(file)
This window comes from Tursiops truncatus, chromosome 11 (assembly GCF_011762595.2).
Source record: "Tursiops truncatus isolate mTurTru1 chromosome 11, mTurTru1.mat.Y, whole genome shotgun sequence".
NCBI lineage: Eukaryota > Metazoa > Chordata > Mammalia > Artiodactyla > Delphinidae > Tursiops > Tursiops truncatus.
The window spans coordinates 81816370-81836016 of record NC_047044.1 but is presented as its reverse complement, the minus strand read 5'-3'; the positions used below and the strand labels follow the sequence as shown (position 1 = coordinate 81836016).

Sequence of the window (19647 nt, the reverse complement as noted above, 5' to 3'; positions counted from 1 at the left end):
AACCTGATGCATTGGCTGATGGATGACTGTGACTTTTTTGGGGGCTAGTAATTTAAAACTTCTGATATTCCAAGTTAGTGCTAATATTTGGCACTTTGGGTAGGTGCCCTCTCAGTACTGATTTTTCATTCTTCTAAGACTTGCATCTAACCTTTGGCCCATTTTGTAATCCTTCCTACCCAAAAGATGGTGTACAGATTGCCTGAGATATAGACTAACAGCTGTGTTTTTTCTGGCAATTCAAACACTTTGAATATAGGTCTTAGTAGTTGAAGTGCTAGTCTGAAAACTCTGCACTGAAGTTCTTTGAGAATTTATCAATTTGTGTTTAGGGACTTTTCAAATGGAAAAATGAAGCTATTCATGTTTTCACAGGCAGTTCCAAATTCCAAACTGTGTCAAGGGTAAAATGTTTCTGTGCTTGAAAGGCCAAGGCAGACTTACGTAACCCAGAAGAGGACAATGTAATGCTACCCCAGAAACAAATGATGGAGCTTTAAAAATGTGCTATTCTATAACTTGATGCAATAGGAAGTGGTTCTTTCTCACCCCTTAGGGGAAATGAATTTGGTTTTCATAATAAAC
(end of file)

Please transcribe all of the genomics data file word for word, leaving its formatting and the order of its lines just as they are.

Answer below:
This window comes from Tursiops truncatus, chromosome 11 (assembly GCF_011762595.2).
Source record: "Tursiops truncatus isolate mTurTru1 chromosome 11, mTurTru1.mat.Y, whole genome shotgun sequence".
NCBI lineage: Eukaryota > Metazoa > Chordata > Mammalia > Artiodactyla > Delphinidae > Tursiops > Tursiops truncatus.
The window spans coordinates 81816370-81836016 of record NC_047044.1 but is presented as its reverse complement, the minus strand read 5'-3'; the positions used below and the strand labels follow the sequence as shown (position 1 = coordinate 81836016).

Sequence of the window (19647 nt, the reverse complement as noted above, 5' to 3'; positions counted from 1 at the left end):
AACCTGATGCATTGGCTGATGGATGACTGTGACTTTTTTGGGGGCTAGTAATTTAAAACTTCTGATATTCCAAGTTAGTGCTAATATTTGGCACTTTGGGTAGGTGCCCTCTCAGTACTGATTTTTCATTCTTCTAAGACTTGCATCTAACCTTTGGCCCATTTTGTAATCCTTCCTACCCAAAAGATGGTGTACAGATTGCCTGAGATATAGACTAACAGCTGTGTTTTTTCTGGCAATTCAAACACTTTGAATATAGGTCTTAGTAGTTGAAGTGCTAGTCTGAAAACTCTGCACTGAAGTTCTTTGAGAATTTATCAATTTGTGTTTAGGGACTTTTCAAATGGAAAAATGAAGCTATTCATGTTTTCACAGGCAGTTCCAAATTCCAAACTGTGTCAAGGGTAAAATGTTTCTGTGCTTGAAAGGCCAAGGCAGACTTACGTAACCCAGAAGAGGACAATGTAATGCTACCCCAGAAACAAATGATGGAGCTTTAAAAATGTGCTATTCTATAACTTGATGCAATAGGAAGTGGTTCTTTCTCACCCCTTAGGGGAAATGAATTTGGTTTTCATAATAAAC